Thursday, April 5, 2007

Friends and foes form front to curb Karzai's powers

By Sayed Salahuddin Wed Apr 4, 9:44 AM ET

Key members of Afghan President Hamid Karzai's government have joined forces with some of his arch rivals to form a party that aims to curb his powers.

Launched on Tuesday, the National Front is largely made up of veterans of the mujahideen resistance war against the Soviet occupation of Afghanistan in the 1980s.

The party wants to change the constitution so that a prime minister is appointed to share control with the president over government affairs and oversee elections for governors and mayors.

"We do not want presidential system," said Sayed Mustafa Kazimi, a parliamentarian, and spokesman for the National Front.

"We want the role of a prime minister in order to improve democracy in our society," he said.

Burhanuddin Rabbani, who led a mujahideen government that collapsed in civil war during the early 1990s, is the leader of the party.

The former president, a soft spoken, turbanned Islamic scholar, was a leader of a key faction within the Northern Alliance that helped U.S.-led troops overthrow the Taliban in late 2001, and is now a member of Afghanistan's lower house.

National Front members talk of seeking reconciliation with the Taliban, stamping out corruption and weaning Afghanistan, the world's leading producer of heroin, off the narcotics trade.


Disenchantment with Karzai is running high, but many ordinary Afghans will hardly be filled with confidence at the sight of so many former factional commanders banding together in a common front, analysts say, as several of them are regarded as being as responsible as the Taliban for Afghanistan's current woes.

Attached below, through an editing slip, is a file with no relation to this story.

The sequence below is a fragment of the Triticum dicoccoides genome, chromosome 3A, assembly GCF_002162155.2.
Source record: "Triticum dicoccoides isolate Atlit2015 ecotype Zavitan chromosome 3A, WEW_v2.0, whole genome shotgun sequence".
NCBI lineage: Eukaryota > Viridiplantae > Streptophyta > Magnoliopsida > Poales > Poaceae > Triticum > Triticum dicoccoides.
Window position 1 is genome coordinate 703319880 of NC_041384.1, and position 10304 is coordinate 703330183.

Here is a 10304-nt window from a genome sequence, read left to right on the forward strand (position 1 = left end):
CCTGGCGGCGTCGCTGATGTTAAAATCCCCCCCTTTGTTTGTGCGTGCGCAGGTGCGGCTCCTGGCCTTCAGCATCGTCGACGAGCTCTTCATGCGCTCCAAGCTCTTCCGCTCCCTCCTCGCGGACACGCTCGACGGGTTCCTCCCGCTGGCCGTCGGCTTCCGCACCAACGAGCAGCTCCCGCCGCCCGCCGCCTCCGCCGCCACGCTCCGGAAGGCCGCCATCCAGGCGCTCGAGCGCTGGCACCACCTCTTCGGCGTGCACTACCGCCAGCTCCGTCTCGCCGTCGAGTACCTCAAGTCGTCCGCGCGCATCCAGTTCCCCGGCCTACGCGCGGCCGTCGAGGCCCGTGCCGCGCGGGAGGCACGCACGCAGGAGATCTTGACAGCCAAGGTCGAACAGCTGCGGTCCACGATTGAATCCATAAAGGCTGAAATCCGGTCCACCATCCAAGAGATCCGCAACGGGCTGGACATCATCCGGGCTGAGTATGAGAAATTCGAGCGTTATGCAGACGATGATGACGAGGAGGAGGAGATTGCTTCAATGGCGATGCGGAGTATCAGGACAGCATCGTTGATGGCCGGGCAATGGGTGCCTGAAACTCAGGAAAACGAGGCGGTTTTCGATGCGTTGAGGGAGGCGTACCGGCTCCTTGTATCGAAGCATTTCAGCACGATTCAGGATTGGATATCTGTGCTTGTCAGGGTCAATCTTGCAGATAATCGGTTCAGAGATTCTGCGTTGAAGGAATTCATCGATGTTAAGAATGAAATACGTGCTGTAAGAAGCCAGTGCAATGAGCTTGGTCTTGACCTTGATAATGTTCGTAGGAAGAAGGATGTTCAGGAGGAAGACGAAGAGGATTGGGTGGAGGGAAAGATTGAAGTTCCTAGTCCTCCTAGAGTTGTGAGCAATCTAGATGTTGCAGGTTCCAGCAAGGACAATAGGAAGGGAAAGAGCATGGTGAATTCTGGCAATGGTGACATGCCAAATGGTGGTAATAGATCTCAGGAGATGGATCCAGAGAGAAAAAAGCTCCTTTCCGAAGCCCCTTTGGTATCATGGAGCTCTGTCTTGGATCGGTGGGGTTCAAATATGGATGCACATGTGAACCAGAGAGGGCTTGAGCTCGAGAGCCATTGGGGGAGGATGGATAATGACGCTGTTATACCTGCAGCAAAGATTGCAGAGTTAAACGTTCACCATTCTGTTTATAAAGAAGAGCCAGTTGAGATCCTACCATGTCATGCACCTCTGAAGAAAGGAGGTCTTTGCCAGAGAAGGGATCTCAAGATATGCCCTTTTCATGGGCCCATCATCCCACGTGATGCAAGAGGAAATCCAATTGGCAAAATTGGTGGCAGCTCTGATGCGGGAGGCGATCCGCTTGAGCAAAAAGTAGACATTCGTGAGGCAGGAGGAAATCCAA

Members of the National Front include first Vice President Ahmad Zia Masood, Mohammad Qasim Fahim, Karzai's adviser on security affairs, and the head of the lower of house of parliament, Yunus Qanuni, along with several former and current members of Karzai's cabinet.

At least two top former communist generals who are now members of parliament, and Mustafa Zahir, a grandson of Afghanistan's ailing former king, are also members of the party.

After being installed as president and backed by the West after the overthrow of the Taliban, Karzai was elected in 2004 to serve as president for another five years in an election regarded as triumph for democracy after nearly a quarter century of chaos and violence.

As the president and commander in-chief of the armed forces, Karzai chooses his cabinet, although ministers have to be endorsed by parliament. He also has the power to appoint or replace governors and mayors under a constitution drawn up by a grand assembly in 2002.

One National Front member said the party would call for another loya jirga, Afghanistan's traditional grand assembly of tribal chieftains and elders, to amend the constitution.

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